To the dismay of many, but mostly Magic Johnson and LeBron James, Anthony Davis is still a New Orleans Pelican.
Twitter is the lifeblood of the NBA.
As described by the Washington Post, it’s “a sports bar that doesn’t close, where the stars pull up a seat next to you”. According to Twitter itself, the NBA was the most tweeted-about sports league in 2018, and it’s no surprise, as the online home of the players houses more organic drama than any episode of The Bachelor. From burner accounts of superstars and GMs, to asking for trades and reacting to them, to basketball players doing what they do best – shooting their shot, fans of the NBA know there’s no way to track their favorite league quite like Twitter.
Giannis Antetokounmpo might be the best player in basketball.
Of course, he also might not be, but the fact that he might be tells you enough about his talent. The 23-year-old, 6’11” tall, 7′ wingspan, every-position nightmare from Athens has more than earned his nickname “The Greek Freak”. However, the name originates more through a combination of his raw physical measurables and his hard-to-pronounce surname than his actual skill, which has grown at an incredible rate. Just the 15th pick in the 2013 draft, Giannis has panned out to an extent perhaps unimagined by even the Bucks, and more quickly than the rest of the league would wish. Giannis ranks 3rd overall in CornerThree WAR and 2nd in RPM WAR across the entire NBA, and has an extremely versatile skillset that allows him to play all 5 positions on both offense and defense. Despite this, the Bucks sit just half a game above the 8th seed in the Eastern Conference, sport a -0.3 average point differential per game, and rank 19th out of 30 in TSP, which expects them to perform at a level under that of a 38 win team in the postseason. FiveThirtyEight ranks them as the 2nd-worst team in the postseason.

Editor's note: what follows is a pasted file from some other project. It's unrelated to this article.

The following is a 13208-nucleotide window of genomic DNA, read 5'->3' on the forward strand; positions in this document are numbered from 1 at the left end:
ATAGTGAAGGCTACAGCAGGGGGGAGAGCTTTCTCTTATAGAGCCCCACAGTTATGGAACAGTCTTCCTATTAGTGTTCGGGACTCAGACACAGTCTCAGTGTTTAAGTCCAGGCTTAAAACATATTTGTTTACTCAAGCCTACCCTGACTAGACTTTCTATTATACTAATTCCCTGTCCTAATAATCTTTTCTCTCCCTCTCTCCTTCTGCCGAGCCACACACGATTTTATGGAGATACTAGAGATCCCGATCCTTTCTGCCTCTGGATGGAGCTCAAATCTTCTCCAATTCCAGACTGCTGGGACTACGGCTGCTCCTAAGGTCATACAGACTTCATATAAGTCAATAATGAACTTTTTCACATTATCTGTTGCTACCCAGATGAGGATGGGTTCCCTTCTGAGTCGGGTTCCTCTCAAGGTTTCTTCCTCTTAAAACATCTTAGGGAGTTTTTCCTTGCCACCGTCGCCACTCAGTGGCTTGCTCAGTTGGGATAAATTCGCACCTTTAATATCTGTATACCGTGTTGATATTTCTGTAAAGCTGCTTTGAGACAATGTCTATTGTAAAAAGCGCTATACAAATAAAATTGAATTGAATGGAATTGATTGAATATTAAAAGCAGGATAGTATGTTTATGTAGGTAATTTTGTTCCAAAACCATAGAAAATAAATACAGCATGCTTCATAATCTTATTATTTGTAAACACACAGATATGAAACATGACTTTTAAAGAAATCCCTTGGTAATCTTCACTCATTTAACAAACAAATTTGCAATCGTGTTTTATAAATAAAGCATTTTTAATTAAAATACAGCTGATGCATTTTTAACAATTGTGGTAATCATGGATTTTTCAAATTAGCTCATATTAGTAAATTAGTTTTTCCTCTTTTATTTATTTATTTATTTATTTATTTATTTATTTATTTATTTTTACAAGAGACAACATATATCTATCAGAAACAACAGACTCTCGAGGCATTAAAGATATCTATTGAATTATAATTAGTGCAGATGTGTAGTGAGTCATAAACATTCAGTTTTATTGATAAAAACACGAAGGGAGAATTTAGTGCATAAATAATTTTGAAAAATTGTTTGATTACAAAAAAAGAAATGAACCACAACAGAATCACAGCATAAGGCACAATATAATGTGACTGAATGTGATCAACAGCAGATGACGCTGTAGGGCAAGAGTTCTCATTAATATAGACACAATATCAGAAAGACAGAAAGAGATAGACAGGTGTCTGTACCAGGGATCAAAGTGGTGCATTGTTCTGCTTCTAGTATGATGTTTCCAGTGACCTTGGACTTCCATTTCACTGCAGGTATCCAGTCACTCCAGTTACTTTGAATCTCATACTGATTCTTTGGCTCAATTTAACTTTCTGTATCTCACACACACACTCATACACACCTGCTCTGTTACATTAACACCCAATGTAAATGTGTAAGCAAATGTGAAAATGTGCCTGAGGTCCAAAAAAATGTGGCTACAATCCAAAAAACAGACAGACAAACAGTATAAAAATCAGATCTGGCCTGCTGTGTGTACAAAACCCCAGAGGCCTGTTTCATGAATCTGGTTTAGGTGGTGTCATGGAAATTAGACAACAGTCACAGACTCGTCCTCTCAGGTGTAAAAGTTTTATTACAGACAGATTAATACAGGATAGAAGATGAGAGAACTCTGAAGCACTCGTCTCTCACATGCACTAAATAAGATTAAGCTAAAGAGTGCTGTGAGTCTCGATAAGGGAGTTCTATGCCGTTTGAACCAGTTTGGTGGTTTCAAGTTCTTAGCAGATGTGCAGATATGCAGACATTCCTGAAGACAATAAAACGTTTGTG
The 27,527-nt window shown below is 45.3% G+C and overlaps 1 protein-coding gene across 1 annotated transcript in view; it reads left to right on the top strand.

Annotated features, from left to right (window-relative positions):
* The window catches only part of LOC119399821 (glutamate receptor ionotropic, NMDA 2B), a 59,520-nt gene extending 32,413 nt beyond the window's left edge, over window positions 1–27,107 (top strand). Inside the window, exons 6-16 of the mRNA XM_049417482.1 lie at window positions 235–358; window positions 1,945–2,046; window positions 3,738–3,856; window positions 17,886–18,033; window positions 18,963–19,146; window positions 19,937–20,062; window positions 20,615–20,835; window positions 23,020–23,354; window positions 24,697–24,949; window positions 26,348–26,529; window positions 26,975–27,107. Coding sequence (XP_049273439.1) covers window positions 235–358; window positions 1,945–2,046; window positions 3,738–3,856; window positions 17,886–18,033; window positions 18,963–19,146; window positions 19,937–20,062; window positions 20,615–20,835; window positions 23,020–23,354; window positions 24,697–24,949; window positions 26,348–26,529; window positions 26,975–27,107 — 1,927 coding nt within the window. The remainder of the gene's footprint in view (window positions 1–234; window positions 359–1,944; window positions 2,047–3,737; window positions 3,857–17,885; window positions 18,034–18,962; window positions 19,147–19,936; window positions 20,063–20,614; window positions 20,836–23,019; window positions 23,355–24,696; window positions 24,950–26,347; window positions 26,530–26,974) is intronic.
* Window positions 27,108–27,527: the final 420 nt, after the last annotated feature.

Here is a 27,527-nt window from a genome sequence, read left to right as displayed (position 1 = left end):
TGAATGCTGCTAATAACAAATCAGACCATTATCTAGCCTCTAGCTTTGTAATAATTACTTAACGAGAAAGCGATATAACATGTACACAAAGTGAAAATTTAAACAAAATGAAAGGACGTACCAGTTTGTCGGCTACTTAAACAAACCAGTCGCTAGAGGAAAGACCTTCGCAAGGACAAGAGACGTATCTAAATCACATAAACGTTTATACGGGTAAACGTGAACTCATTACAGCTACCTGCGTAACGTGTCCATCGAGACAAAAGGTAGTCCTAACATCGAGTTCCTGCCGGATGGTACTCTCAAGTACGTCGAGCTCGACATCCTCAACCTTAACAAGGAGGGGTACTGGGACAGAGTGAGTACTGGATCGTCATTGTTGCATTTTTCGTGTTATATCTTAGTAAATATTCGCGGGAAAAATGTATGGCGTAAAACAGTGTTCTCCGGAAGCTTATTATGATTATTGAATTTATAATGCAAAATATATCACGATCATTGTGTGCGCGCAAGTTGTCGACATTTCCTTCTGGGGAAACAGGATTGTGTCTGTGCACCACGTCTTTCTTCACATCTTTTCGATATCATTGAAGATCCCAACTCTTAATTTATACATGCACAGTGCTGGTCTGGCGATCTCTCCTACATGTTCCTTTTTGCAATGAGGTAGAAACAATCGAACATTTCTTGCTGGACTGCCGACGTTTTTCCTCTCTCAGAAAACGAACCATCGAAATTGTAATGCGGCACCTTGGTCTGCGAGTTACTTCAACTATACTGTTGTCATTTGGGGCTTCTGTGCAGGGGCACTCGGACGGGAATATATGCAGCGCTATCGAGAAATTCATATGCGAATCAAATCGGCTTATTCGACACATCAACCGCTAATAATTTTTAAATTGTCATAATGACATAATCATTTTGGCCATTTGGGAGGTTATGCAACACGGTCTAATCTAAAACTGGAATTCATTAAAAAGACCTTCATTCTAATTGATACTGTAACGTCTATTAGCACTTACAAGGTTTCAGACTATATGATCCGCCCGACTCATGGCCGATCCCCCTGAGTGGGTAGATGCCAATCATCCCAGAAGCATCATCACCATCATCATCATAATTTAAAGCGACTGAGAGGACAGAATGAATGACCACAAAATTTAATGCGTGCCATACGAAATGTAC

Now that the NCAA season is over and the first round of the NBA playoffs has begun, most professional basketball fans are focused on the now rather than the future. However, plenty of GMs are spending their playoff time looking over film from this past college season, breaking down statistics and play styles to find their next potential franchise player. This year especially will feature one of the most interesting drafts in recent memory, with the Thunder receiving their first lottery pick since James Harden and the T-Wolves “earning” their 10th lottery pick in as many years.
When deciding who to pick, there are two popular stances to take: selecting a player based off of their performance at the previous level, or choosing someone with tremendous physical attributes that signal a promising “upside.” Admittedly, these aren’t the only factors teams take into consideration when drafting a top pick, but they’re the most observable traits to measure and analyze. Looking at the top rookies from the past three NBA seasons, what carries more weight: athletic traits or collegiate success?
After an amazing 2013-2014 season, the unbearably long offseason is finally coming to a close. There’s a lot to look forward to this year in the NBA, with superstars on new teams, contenders adding pieces, and more squads than ever with a chance to make noise. Let’s get started with my projected standings for the Eastern Conference, and analysis for the teams in it: